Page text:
Appellees’ failure to reimburse appellants, if unjust under the circumstances as appellants allege, was unjust from the beginning; when appellants decided to demand the return of the allegedly wrongfully retained benefit is not a significant event for purposes of the statute of limitations. To conclude otherwise would allow a plaintiff to unilaterally control the statutory time.

Id. at ¶ 46.

{¶45} The Ninth Appellate District has also reviewed the Palm Beach decision. Desai v. Franklin, 177 Ohio App.3d 679, 690-93, 2008-Ohio-3957, 895 N.E.2d 875 (9th Dist.), ¶ 17-23. In Desai, Desai and Franklin entered into an employment agreement whereby Desai would join Franklin’s professional corporation. Id. at ¶ 2. The agreement indicated Desai’s compensation would be computed as a percentage of the operating net income. Id. The agreement also provided Desai would be entitled to 45% of the accounts receivable for any termination occurring after July 1, 1981. Id.Desai resigned September 1, 2000. Following his resignation, questions arose as to whether or not Franklin had comported with the terms of the employment agreement. Desai filed suit two years later and asserted, among other claims, a claim for unjust enrichment. The case proceeded to a jury trial. The jury determined Franklin had engaged in unjust enrichment from 1987 until Desai’s departure in 2000 and awarded Desai $301,597.34 in damages for the unjust enrichment claim. Id. at ¶ 8.

{¶46} On appeal, Franklin argued that under the theory of unjust enrichment Desai was entitled to recover only for the injuries he received on the date of the filing of his complaint, January 22, 2002, and the six years preceding that date. Id. at ¶ 13.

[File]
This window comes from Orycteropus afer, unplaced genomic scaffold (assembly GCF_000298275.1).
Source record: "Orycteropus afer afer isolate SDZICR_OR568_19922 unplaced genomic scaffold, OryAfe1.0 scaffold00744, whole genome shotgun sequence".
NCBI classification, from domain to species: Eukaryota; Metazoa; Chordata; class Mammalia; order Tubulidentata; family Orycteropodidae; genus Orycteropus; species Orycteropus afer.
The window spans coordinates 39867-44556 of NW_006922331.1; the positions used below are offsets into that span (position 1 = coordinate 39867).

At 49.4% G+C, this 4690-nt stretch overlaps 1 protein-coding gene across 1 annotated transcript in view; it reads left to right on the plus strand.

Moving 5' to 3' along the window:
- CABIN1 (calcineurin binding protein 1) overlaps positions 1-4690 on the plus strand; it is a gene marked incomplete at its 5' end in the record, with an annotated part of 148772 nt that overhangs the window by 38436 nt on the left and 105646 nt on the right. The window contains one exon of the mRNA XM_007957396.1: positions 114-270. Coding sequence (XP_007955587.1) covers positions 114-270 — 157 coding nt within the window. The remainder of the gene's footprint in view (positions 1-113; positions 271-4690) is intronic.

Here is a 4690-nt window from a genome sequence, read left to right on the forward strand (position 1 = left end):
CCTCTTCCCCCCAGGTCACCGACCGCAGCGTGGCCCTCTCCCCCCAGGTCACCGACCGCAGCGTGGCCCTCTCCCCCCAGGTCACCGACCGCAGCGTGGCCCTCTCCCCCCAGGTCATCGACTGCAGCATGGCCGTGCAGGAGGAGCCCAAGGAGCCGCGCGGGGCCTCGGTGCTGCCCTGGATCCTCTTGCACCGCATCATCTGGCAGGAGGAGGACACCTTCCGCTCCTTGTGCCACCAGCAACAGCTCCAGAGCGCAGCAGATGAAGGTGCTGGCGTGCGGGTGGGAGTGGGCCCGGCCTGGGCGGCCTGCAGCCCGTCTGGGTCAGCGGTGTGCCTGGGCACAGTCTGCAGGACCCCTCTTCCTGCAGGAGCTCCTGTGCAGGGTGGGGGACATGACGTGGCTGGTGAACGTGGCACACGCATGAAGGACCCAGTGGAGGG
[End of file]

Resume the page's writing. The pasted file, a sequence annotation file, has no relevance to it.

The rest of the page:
{¶47} The appellate court disagreed. Id. at ¶ 23. It discussed the Palm Beach holding and stated the First District focused on the last date the benefit was received and conferred. Id. at ¶ 17. The Ninth Appellate District then explained Palm Beach Co.’s unjust-enrichment claim failed because it had stopped conferring any benefit upon Dun & Bradstreet in 1982, 11 years before it filed its claim. Id. at ¶ 19. It then stated its previous decision regarding when an unjust enrichment claim accrues comports with the Palm Beach decision:

Previously, this court held that an unjust-enrichment claim did not begin to accrue until the point at which the defendant’s retention became unjust. See Chaplain Kieffer Post 1081 v. Wayne Cty. Veterans Assn.(Sept. 21, 1988), 9th Dist. No. 2358, 1988 WL 99188. In Chaplain Kieffer Post 1081, a Veterans of Foreign Wars Post (“post”) placed some of its assets in a trust account under the name of the Wayne County Veterans Association (“association”). The assets were always to be for the benefit of the post. In 1980, the association became a separate organization, but continued to hold the post’s assets. In 1985, new officers of the post asked the association about the assets, but the association claimed that it was entitled to them and that the statute of limitations barred the post from bringing suit to reclaim them. This court held that the post’s unjust-enrichment claim did not accrue until 1985, when the association informed the post that it planned to keep the assets instead of holding them for the post’s benefit. Chaplain Kieffer Post 1081 at *3. Thus, even though the association had possession of the post’s assets prior to 1985, the unjust-enrichment claim did not accrue until the association announced its intent to keep the assets for its own benefit. That announcement made the retention of the post’s benefit unlawful and gave rise to the unjust-enrichment claim. Id. This holding comports with Palm Beach Co.‘s holding that an unjust-enrichment claim accrues, at the latest, when the last unjust retention of the benefit occurs. See Palm Beach Co., 106 Ohio App.3d at 175, 665 N.E.2d 718.